Storytelling

Celtx the Screenwriting Software

I do the bulk of my writing using Celtx. I call it screenwriting software, but it is intended for much more than that. I just have only so many hours in a day, and can’t work on comic books, novels, plays, and radio scripts all at once.  I use it for screenplays.

Celtx does a fine job producing a script that is ready to be shared with the world.  The formatting is accurate and correct. It does all this in a fast and convenient manner. Considering it is free to download, I love it.

When creating a script, the software cleverly recognizes that hitting ENTER or the TAB key will toggle through different line styles for scene heading, action, character, or dialogue. This makes for fast and efficient typing.

The only complaint I have is that there are no keyboard shortcuts for choosing the style of a given line. This comes into play when I import a block of text and want to convert it to a script. I often have to revert to using the mouse to choose a style which gets a little clumsy. But I’m being picky.

To format a script, you do have to be connected to the internet because, apparently, the software retrieves formatting information from a secret consortium’s server bank. Or something like that. But it works, and on those rare occasions I don’t have a connection, I do something else until I am back on the grid. It’s a nit, and I just keep moving along.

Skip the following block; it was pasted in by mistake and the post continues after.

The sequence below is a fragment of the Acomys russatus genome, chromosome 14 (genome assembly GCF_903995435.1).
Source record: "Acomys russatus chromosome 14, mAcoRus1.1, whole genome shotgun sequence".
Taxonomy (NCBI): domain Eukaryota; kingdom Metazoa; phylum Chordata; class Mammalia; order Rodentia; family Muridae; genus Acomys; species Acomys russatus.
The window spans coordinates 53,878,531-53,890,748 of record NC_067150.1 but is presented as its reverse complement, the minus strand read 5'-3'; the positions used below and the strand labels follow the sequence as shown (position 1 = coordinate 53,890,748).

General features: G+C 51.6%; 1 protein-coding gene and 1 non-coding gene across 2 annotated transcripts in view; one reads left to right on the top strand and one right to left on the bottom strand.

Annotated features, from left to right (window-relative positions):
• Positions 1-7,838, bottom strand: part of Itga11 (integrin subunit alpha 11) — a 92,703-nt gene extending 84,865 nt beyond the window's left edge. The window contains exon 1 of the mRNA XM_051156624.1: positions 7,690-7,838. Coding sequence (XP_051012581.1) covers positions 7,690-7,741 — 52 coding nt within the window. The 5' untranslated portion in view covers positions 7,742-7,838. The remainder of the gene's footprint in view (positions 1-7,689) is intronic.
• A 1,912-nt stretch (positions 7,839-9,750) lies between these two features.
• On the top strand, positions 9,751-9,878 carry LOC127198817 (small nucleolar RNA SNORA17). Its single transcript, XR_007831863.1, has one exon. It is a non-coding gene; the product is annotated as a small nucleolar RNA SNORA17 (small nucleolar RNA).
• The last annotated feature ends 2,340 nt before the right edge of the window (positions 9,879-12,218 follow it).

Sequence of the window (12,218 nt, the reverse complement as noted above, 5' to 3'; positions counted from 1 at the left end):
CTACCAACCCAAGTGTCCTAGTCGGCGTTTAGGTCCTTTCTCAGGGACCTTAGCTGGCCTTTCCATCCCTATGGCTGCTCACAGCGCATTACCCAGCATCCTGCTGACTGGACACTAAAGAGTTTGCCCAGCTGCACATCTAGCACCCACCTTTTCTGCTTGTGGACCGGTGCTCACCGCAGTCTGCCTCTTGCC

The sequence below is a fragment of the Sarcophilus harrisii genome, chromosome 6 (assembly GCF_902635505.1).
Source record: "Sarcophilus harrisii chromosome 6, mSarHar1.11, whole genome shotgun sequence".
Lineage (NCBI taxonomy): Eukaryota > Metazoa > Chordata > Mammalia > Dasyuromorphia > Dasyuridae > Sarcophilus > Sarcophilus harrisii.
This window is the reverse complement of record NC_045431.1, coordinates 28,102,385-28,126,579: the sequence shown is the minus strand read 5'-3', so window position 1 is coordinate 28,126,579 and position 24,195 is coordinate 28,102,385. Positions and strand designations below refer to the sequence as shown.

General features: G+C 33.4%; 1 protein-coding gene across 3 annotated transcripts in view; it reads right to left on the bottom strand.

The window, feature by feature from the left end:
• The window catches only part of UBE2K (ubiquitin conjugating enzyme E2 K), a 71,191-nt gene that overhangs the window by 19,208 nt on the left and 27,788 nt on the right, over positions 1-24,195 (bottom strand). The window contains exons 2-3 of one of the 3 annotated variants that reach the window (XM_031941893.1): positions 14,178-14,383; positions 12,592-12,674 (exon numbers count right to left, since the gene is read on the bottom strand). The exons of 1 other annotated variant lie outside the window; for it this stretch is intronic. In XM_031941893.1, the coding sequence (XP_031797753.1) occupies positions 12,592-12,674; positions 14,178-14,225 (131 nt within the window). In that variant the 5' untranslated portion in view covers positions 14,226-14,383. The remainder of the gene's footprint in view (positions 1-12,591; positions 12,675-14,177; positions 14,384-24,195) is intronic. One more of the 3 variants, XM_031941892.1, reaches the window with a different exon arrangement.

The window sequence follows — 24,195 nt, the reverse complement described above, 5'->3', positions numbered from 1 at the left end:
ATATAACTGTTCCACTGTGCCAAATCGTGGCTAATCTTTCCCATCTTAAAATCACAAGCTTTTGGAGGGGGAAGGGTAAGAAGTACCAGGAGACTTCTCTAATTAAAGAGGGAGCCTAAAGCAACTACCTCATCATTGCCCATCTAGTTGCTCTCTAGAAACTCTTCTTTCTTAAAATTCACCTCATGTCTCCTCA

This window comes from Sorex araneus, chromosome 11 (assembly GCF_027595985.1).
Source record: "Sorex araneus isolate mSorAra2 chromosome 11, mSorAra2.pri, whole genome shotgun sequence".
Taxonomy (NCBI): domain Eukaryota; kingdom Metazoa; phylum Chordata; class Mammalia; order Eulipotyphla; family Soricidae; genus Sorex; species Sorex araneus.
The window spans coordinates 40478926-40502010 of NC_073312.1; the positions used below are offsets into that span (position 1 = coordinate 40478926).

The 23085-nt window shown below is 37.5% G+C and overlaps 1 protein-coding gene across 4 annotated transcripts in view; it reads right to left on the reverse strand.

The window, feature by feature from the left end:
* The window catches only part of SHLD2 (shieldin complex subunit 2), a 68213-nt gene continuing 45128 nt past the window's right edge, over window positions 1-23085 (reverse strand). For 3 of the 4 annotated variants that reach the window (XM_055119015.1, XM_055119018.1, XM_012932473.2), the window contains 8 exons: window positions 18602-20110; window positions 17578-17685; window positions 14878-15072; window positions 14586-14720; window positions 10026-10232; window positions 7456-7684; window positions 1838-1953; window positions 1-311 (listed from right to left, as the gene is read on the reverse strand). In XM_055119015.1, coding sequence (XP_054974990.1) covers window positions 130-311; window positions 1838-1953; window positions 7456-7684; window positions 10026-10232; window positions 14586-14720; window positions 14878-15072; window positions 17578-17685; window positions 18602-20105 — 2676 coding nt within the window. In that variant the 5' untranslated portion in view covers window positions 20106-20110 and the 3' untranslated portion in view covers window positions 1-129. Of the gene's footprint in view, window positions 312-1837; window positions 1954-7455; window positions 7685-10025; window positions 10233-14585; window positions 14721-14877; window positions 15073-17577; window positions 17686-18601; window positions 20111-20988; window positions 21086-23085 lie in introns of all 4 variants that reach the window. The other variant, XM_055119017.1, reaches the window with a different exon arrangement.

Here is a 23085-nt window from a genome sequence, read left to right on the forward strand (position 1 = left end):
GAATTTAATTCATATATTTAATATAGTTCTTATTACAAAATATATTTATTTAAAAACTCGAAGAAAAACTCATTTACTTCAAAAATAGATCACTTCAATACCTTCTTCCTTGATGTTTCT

Celtx also has options for sharing scripts using version control software (CVS) and is tightly integrated with the server system to pull it off, and adds nice window dressing and multi-user capability for a nominal fee. If you are collaborating, or just want to save your ass when your laptop fails you, Celtx Studios is the answer.

I have been using it for two years now, and I have used it on Windows machines and my Ubuntu laptop. I really like it, and I am willing to risk sounding like a fantard to let others know. So there.